Charlie Markbreiter

  • interviews October 20, 2022

    Care for All

    For low-vision viewers, bright colors, which reflect light, are easiest to see. The cover of Beatrice Adler-Bolton and Artie Vierkant’s new book Health Communism is thus bright blue––what Adler-Bolton calls “true blue,” and what the Pantone color guide calls #2736 C. The coauthors’ names aren’t on the cover. Instead, they’re listed inside, on one of the opening pages. 

    Adler-Bolton and Vierkant are perhaps best known as two of the hosts of Death Panel, a health justice podcast which takes its name from Sarah Palin’s 2009 claim that federal universal health-care would lead to state-sanctioned

  • Peel Slowly and See

    This is a great book by a great person, so let’s get logistics out of the way: Lou Sullivan was America’s first “officially” gay trans man; he started keeping a journal at age eleven, with the hope that eventually these diaries would be published. This didn’t happen while he was alive. Lou died of AIDS in 1991 at thirty-nine years old. You don’t need me to tell you that, for many transes, this was and is a tragedy, whatever that word can mean for us now. Lou’s diaries are available, finally, for public intellectualizing and interpersonal adoration. Edited by Ellis Martin and Zach Ozma with an

  • culture June 04, 2019

    Just Because You're Paranoid

    “Eve Sedgwick, Once More,” a eulogy penned by theorist Lauren Berlant about their former mentor, began as follows: “Once upon a time, a very round, very red-headed woman . . . concluded a talk on the erotics of poetic form by inviting my colleagues to rethink sexuality through considering, among other things, their own anal eroticism.” Sedgwick wasn’t trying to be a shock jock. The late literary critic was the cofounder, arguably, not just of “queer theory,” but of what we now call “post-critique.” She is perhaps best known for coining the phrase “reparative reading,” a framework she came to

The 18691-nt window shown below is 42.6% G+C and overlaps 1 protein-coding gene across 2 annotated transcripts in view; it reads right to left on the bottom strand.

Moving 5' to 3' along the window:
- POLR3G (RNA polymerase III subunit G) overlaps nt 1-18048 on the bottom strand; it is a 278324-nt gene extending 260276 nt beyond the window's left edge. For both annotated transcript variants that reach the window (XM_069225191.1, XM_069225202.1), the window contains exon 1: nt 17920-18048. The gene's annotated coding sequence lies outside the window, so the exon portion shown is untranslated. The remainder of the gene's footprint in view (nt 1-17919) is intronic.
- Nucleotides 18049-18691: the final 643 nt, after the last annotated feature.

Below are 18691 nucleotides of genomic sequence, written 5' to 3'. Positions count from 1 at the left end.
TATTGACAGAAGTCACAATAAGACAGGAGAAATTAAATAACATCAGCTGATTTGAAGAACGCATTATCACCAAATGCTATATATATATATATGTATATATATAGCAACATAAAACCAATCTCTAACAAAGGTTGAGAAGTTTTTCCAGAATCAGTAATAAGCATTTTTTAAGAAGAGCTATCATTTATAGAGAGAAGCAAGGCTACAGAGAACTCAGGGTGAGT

• Lotte Laserstein: Face to Face

    In Self-Portrait with a Cat (1928), Lotte Laserstein’s hair is short, pushed off her face. The cat holds its pose because it’s tranquilized with brandy. Laserstein’s muse, and maybe lover, Traute Rose, also had short hair and liked loose clothing. In Tennis Player (1929), Rose watches a match while sportily grasping her own racket, waiting to play. For In My Studio (1928), however, she is La Grande Odalisque or she is postcoital. Laserstein, wearing a white linen smock, pays attention to what she is painting; the painting pays attention to Rose’s body. Laserstein’s and Rose’s androgyny was not